Monkey, n. An arboreal animal which
makes itself at home in genealogical trees. - Ambrose Bierce

Our History

With the repeal of Prohibition close at hand, a humble new establishment opened its doors on the ground floor of the still-new, luxurious Hotel Elysée in the Midtown: the Monkey Bar.

Known as a comfortable locale to while away an afternoon with an im-promptu companion, the new bar at the Elysee – known to some customers, between drinks, as the “easy lay” –would become the New York home of Tallulah Bankhead and the site of a number of historically significant events during its lifetime, such as the untimely death of Tennessee Williams, when the play wright mysteriously chocked on an eye-dropper. For decades, the Monkey bar provided a cozy outpost for admen in bespoke suits, after-hours politicians, and media barons looking for a little fun.

After a few year in disrepair, the Monkey Bar was purchased, in 2009, and returned to its former glory by Vanity Fair editor Graydon Carter, his wife,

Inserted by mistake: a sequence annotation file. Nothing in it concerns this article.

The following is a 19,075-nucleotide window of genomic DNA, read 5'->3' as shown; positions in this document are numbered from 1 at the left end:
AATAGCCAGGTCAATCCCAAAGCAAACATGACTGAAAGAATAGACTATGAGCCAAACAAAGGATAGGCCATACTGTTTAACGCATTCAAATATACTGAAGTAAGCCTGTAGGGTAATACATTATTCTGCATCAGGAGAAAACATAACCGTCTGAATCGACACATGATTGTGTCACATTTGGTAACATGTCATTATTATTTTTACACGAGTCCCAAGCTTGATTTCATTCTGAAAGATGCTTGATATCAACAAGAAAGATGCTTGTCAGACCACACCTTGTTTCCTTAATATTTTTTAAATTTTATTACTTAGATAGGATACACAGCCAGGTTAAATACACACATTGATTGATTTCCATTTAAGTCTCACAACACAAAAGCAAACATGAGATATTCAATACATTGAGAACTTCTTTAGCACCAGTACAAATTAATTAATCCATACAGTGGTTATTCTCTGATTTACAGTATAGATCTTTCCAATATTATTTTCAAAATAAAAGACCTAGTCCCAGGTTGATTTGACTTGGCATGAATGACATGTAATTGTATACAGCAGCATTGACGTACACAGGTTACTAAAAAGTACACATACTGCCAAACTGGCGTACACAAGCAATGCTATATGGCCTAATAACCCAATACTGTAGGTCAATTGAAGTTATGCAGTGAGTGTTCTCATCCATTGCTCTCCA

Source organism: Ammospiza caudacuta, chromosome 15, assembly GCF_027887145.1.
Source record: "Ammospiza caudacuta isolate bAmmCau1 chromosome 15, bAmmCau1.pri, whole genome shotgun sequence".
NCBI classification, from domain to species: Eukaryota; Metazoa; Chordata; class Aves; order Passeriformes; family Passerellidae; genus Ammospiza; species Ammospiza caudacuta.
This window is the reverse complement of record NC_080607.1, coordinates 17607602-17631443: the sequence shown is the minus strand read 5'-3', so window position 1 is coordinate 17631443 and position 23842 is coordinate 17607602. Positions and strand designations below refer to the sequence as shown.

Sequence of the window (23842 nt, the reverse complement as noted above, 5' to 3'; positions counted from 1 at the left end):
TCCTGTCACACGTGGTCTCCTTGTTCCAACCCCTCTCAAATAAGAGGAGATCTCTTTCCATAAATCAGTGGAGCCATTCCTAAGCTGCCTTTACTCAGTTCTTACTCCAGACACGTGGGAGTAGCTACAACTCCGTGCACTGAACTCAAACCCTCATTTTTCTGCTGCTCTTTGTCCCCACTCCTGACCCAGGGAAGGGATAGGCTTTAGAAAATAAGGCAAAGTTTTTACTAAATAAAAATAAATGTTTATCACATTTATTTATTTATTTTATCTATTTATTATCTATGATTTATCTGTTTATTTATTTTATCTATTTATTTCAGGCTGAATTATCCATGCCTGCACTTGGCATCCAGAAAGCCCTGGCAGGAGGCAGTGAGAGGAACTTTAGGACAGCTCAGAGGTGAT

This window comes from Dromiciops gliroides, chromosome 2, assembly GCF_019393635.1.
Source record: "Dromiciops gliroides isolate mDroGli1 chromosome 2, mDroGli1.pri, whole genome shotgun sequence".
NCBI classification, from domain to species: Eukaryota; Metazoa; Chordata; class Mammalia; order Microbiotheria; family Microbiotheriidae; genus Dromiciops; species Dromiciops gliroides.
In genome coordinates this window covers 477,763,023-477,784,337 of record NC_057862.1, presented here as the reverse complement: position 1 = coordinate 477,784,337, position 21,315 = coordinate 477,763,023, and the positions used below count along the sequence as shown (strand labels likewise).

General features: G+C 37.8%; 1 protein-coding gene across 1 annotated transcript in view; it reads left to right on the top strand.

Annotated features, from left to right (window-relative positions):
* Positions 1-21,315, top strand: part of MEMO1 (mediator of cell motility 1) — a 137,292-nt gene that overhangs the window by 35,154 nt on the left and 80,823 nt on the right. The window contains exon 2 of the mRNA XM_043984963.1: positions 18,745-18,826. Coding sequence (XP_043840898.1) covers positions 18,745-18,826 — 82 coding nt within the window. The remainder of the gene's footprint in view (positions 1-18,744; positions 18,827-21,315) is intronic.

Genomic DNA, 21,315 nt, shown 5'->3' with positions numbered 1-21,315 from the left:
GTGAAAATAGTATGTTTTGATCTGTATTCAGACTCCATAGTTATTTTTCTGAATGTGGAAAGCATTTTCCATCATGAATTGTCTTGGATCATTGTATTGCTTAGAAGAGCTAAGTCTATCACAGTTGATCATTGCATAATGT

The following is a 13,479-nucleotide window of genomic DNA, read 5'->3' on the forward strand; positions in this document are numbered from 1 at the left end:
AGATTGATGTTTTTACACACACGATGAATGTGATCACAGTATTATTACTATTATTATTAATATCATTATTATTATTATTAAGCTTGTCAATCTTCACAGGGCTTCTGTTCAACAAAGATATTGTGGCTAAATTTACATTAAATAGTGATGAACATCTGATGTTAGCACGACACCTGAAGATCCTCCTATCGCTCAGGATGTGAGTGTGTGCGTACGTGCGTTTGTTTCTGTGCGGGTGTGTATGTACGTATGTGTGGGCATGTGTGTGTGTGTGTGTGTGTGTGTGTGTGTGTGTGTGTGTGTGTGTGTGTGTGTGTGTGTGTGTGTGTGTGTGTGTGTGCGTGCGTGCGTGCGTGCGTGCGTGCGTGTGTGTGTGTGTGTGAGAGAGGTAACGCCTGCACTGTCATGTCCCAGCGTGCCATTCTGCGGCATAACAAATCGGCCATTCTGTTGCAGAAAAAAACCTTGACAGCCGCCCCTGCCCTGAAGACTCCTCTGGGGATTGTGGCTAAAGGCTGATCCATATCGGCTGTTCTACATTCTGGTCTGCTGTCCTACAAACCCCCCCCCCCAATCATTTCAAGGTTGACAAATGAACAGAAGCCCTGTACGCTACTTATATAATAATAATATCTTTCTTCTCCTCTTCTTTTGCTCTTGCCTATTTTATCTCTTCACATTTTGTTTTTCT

Anna, and hotelier Jeff Klein. Renowned illustrator Ed Sorel was commissioned to paint a three-paneled mural paying homage to the great Jazz Age figures who once sailed through the saloon doors. The dining room’s lush red leather banquettes and dim, attractive lighting have restored the fizzy thrill of both glamorous and cozy-and harken back to a bygone era when a gentleman never left the house without a tie and a lady always had a pair of white gloves in her purse.

Above A postcard advertising The Hotel Elysée, including (at top left,) the Monkey Bar, ‘New Yorks’s Most Popular Cocktail Lounge.’